Most airlines are too afraid to have such a public voice when something goes wrong. It takes a risk to be so public when things go wrong, but I think it seperates the good airlines from the great. Even though the computer crash only affected 18% of their flights, it is still a huge impact. Alaska did have to cancel 150 flights, affecting 12,000 passengers. Sure, for many passengers this outreach didn’t mean much help them feel better about not seeing grandma, but just like every other industry out there, airlines are prone to things going wrong. The airline business is extremely complicated and this just goes to show how something relatively minor can have such a large impact.
Cheers to Alaska Airlines and Horizon Air for being so open with the issues and getting them solved.
Alaska gets more kudos from Dan Webb via his blog Things in the Sky Blog and Brett Snyder on CrankyFlier.com.
Two will enter, one will leave. Some will have Wi-Fi.
United has announced today that Continental intends to add Wi-Fi to 200 of their Boeing 737 and 757 aircraft. It is not officially, official that this will happen, but I would imagine it will go through.
If you get confused on who and what United and Continental Airlines are right now, you are not alone. Although they will be merging, they are still two separate airlines. This gets more confusing since they have started to re-paint planes and doing joint announcements.
Add to the confusion that currently, United flies fourteen aircraft with Wi-Fi already on their Premium Service (PS). 13 of those aircraft are using Go-Go Inflight Wi-Fi and one is using Row 44. The Continental aircraft will be using LiveTV’s ViaSat-1 satellite internet. Those are a lot of different providers and I would imagine as the merger settles down, the new United will be looking at which service package they would want to provide to the entire fleet. Since the new United has so many international destinations, it makes sense for them to look at using a satellite provider like Row44 or LiveTV.
Becoming the world’s largest airline is not easy. There are a lot of things that still need to be dealt with to make sure the new United has a consistent brand.Time is of the essence since the new United doesn’t want to alienate loyal customers for both airlines during the transition.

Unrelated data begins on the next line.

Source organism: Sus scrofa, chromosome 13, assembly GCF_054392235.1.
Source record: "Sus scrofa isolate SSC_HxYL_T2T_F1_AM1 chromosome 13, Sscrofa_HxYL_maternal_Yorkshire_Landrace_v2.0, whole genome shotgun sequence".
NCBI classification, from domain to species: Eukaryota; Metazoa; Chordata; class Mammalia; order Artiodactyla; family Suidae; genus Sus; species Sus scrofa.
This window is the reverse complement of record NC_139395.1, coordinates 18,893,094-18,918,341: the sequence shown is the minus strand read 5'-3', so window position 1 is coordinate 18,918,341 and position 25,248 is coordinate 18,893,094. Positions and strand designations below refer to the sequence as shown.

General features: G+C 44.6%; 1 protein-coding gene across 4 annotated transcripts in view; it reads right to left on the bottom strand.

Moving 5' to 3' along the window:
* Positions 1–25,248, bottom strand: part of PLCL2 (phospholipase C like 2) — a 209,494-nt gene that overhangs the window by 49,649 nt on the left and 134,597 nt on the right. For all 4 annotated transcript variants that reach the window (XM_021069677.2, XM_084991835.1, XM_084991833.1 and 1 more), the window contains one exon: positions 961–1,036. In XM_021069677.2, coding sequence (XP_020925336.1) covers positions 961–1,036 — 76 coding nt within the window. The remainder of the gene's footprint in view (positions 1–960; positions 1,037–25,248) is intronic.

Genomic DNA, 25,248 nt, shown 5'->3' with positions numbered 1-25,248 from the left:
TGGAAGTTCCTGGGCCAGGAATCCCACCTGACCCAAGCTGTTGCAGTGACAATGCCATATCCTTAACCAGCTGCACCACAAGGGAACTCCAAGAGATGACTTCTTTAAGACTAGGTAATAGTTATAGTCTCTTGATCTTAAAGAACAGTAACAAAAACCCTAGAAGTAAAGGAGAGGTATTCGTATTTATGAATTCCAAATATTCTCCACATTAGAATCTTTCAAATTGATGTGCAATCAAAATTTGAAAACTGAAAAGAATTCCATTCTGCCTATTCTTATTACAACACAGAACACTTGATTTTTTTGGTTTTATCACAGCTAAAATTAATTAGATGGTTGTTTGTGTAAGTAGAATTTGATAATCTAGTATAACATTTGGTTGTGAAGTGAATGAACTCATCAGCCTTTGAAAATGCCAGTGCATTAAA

To learn a bit more, check out my story on AOL Travel News.
An American Airlines MD-80.
I love the self-service kiosks at airports. I was one of the first people to use them when they came out and I am still a huge fan today.
One of the most annoying issues is printing out my boarding pass and then waiting for someone to come over and give me my bag-tag. Sometimes I can end up waiting longer for my tag than I took actually checking in. American Airlines is trying to change the game by allowing passengers to print off their own bag tags.
Already at 35 airports around the world, passengers can print off their own luggage tag, but that hasn’t been the case in the US. American is giving this a six month test in Austin, TX to see how it goes. Your ID still needs to be checked, and an agent needs to watch the conveyor belt to make sure only authorized bags make their way on board, but this should be able to speed up the check-in process.
Some passengers and airline employees are not happy. Passengers feel this is a step backward with customer service and employees are afraid about keeping their job. I think it boils down to the cost of a ticket. Airlines need to get creative to be competitive and if this is a way to speed things up and save a few dollars on a ticket, I wouldn’t be surprised to see it being used more in the future. Delta and Alaska Airlines have already shown some interest and I imagine that others are keeping a close eye on how this goes.
What do you think? Is this the future or a lame-duck idea?
To learn more about this program, check out the story I posted on AOL Travel News.
Image: John Rogers